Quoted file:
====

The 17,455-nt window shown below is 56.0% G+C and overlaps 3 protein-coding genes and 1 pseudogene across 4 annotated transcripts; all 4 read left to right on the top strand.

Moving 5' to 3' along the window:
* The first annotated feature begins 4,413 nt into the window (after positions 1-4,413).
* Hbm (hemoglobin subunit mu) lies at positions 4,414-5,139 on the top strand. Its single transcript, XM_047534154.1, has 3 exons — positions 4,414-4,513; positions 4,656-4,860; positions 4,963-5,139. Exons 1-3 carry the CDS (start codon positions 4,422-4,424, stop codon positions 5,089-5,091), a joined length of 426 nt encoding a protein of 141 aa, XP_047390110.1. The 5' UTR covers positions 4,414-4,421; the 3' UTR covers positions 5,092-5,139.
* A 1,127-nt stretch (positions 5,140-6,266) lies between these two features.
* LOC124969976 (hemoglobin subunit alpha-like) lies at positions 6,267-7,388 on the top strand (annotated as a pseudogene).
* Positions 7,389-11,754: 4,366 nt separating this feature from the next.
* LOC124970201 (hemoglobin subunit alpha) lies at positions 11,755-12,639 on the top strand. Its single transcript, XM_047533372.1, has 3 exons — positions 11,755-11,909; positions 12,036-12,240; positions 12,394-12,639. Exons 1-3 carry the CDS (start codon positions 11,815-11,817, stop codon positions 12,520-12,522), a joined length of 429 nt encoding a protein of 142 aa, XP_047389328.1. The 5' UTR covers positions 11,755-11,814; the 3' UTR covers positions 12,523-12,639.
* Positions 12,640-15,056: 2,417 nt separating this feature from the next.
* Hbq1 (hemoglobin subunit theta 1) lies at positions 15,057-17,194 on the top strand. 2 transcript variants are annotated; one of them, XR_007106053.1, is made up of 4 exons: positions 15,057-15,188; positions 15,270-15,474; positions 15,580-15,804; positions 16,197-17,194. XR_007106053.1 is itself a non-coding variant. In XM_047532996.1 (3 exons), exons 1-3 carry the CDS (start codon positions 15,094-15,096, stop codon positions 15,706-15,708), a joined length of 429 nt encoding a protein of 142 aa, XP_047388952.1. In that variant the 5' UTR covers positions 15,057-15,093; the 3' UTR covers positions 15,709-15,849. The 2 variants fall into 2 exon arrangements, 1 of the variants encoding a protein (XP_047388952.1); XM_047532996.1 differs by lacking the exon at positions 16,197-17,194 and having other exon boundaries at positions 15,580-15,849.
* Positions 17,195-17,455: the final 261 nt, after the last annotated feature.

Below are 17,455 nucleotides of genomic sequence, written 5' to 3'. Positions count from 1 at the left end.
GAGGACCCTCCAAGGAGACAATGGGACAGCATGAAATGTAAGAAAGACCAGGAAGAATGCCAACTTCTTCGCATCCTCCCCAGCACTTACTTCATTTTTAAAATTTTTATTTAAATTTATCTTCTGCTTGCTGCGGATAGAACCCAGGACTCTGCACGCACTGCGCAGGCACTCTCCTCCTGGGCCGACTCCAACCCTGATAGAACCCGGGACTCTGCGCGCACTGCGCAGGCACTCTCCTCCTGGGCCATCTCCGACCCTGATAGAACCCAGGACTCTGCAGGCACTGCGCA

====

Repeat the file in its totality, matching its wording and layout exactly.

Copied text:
The 17,455-nt window shown below is 56.0% G+C and overlaps 3 protein-coding genes and 1 pseudogene across 4 annotated transcripts; all 4 read left to right on the top strand.

Moving 5' to 3' along the window:
* The first annotated feature begins 4,413 nt into the window (after positions 1-4,413).
* Hbm (hemoglobin subunit mu) lies at positions 4,414-5,139 on the top strand. Its single transcript, XM_047534154.1, has 3 exons — positions 4,414-4,513; positions 4,656-4,860; positions 4,963-5,139. Exons 1-3 carry the CDS (start codon positions 4,422-4,424, stop codon positions 5,089-5,091), a joined length of 426 nt encoding a protein of 141 aa, XP_047390110.1. The 5' UTR covers positions 4,414-4,421; the 3' UTR covers positions 5,092-5,139.
* A 1,127-nt stretch (positions 5,140-6,266) lies between these two features.
* LOC124969976 (hemoglobin subunit alpha-like) lies at positions 6,267-7,388 on the top strand (annotated as a pseudogene).
* Positions 7,389-11,754: 4,366 nt separating this feature from the next.
* LOC124970201 (hemoglobin subunit alpha) lies at positions 11,755-12,639 on the top strand. Its single transcript, XM_047533372.1, has 3 exons — positions 11,755-11,909; positions 12,036-12,240; positions 12,394-12,639. Exons 1-3 carry the CDS (start codon positions 11,815-11,817, stop codon positions 12,520-12,522), a joined length of 429 nt encoding a protein of 142 aa, XP_047389328.1. The 5' UTR covers positions 11,755-11,814; the 3' UTR covers positions 12,523-12,639.
* Positions 12,640-15,056: 2,417 nt separating this feature from the next.
* Hbq1 (hemoglobin subunit theta 1) lies at positions 15,057-17,194 on the top strand. 2 transcript variants are annotated; one of them, XR_007106053.1, is made up of 4 exons: positions 15,057-15,188; positions 15,270-15,474; positions 15,580-15,804; positions 16,197-17,194. XR_007106053.1 is itself a non-coding variant. In XM_047532996.1 (3 exons), exons 1-3 carry the CDS (start codon positions 15,094-15,096, stop codon positions 15,706-15,708), a joined length of 429 nt encoding a protein of 142 aa, XP_047388952.1. In that variant the 5' UTR covers positions 15,057-15,093; the 3' UTR covers positions 15,709-15,849. The 2 variants fall into 2 exon arrangements, 1 of the variants encoding a protein (XP_047388952.1); XM_047532996.1 differs by lacking the exon at positions 16,197-17,194 and having other exon boundaries at positions 15,580-15,849.
* Positions 17,195-17,455: the final 261 nt, after the last annotated feature.

Below are 17,455 nucleotides of genomic sequence, written 5' to 3'. Positions count from 1 at the left end.
GAGGACCCTCCAAGGAGACAATGGGACAGCATGAAATGTAAGAAAGACCAGGAAGAATGCCAACTTCTTCGCATCCTCCCCAGCACTTACTTCATTTTTAAAATTTTTATTTAAATTTATCTTCTGCTTGCTGCGGATAGAACCCAGGACTCTGCACGCACTGCGCAGGCACTCTCCTCCTGGGCCGACTCCAACCCTGATAGAACCCGGGACTCTGCGCGCACTGCGCAGGCACTCTCCTCCTGGGCCATCTCCGACCCTGATAGAACCCAGGACTCTGCAGGCACTGCGCA